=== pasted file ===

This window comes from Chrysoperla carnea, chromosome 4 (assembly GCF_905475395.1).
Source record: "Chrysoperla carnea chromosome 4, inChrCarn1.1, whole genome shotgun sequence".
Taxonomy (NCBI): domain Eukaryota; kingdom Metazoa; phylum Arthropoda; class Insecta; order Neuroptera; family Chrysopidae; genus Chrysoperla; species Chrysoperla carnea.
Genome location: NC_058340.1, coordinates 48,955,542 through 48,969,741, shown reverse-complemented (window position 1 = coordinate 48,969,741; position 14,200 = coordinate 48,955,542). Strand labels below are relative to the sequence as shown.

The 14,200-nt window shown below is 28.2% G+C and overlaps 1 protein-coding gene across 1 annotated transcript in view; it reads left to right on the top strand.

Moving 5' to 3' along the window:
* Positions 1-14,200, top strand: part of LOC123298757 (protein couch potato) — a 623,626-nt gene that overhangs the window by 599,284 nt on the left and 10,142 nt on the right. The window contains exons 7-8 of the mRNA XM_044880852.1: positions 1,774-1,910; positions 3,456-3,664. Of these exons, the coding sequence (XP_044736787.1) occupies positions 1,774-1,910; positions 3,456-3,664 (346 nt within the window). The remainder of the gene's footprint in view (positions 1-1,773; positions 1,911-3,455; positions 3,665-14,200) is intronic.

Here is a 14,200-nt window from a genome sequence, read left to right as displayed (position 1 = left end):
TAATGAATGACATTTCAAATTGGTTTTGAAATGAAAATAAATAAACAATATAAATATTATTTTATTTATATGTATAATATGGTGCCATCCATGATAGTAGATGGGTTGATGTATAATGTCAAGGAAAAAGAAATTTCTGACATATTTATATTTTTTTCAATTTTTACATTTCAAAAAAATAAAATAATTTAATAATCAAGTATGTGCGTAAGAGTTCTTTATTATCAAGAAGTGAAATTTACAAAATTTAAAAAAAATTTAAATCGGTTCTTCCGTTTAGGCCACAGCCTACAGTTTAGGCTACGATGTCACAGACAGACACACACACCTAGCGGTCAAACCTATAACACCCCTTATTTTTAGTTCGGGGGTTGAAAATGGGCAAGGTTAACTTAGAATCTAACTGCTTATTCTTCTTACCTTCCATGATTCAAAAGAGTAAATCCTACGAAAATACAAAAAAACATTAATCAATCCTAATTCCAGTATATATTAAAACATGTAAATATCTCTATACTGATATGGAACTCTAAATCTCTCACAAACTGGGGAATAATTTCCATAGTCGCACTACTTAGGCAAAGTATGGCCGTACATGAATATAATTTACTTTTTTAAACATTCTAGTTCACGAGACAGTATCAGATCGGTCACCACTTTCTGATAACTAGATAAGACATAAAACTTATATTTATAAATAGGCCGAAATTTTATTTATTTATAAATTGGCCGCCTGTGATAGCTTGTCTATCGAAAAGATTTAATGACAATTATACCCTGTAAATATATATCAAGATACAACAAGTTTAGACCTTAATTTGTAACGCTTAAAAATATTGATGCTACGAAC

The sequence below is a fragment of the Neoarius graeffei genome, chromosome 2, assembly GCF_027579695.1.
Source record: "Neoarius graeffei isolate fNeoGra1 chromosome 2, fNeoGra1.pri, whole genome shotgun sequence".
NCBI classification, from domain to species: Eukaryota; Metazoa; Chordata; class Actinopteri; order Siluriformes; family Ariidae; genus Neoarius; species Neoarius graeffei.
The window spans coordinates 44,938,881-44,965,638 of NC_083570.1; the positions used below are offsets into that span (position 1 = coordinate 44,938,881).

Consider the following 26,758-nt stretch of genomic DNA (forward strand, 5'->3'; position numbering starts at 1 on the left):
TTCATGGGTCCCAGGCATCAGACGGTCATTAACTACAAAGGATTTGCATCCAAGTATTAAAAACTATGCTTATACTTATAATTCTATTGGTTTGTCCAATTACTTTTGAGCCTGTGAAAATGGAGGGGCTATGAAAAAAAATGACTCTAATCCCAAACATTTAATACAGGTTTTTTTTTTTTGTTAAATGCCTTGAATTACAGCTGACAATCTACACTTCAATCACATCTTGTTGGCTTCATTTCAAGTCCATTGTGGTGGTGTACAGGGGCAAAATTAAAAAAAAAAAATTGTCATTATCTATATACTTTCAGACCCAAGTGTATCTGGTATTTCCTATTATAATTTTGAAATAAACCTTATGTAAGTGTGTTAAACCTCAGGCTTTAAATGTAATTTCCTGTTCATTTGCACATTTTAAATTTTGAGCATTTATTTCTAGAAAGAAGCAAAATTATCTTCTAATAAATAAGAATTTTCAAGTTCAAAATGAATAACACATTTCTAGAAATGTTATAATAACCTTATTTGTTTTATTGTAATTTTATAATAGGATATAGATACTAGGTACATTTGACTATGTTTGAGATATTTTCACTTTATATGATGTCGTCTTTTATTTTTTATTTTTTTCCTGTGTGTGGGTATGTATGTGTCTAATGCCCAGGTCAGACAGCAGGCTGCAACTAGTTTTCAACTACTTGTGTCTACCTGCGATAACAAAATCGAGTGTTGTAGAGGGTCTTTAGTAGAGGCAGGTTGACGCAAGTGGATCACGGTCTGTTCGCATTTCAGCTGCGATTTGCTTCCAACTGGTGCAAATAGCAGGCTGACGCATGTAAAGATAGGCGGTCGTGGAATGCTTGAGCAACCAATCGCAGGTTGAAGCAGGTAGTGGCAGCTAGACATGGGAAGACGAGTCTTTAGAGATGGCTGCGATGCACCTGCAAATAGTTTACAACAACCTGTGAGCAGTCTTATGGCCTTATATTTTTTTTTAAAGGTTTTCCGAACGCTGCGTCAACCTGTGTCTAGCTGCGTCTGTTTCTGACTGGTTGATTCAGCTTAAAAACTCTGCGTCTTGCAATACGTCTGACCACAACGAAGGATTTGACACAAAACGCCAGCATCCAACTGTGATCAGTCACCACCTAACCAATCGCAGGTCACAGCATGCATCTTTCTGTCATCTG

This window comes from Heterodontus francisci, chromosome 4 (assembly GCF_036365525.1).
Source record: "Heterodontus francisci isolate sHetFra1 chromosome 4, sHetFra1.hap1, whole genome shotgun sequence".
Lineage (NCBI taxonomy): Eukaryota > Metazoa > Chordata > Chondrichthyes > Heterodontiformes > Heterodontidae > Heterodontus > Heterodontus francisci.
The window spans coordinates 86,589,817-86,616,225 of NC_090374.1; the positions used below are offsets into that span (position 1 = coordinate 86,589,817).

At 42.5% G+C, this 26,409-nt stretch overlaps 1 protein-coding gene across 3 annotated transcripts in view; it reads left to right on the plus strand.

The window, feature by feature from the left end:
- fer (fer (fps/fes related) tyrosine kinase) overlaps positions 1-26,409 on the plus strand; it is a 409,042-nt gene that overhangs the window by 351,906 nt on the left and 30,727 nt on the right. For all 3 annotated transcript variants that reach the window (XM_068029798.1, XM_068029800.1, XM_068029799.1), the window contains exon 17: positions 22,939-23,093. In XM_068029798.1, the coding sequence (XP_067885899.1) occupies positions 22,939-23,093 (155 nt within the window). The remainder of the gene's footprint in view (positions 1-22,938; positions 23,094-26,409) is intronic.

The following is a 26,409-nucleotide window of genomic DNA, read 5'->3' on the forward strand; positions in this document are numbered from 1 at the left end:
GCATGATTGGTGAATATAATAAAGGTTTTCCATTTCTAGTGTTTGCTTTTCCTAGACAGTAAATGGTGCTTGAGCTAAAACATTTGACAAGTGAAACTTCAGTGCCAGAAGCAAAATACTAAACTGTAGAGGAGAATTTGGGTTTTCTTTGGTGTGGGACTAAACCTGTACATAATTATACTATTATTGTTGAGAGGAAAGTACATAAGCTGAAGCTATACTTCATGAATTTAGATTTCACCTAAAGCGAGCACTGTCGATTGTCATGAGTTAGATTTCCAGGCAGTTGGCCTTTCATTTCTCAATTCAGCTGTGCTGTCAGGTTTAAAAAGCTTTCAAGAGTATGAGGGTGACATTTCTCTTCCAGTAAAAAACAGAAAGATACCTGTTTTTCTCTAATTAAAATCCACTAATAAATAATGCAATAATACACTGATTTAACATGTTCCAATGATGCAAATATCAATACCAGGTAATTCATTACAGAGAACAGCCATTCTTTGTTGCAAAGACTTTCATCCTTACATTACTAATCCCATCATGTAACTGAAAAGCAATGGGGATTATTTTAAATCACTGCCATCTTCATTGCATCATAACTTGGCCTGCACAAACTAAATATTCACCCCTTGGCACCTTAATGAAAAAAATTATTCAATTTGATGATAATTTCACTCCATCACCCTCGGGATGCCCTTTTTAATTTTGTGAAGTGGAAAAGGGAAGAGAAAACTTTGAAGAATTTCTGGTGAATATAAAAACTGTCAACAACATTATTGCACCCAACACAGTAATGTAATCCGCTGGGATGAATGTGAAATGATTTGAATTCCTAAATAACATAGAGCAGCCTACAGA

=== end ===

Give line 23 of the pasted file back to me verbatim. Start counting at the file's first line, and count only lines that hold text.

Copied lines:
The following is a 26,409-nucleotide window of genomic DNA, read 5'->3' on the forward strand; positions in this document are numbered from 1 at the left end: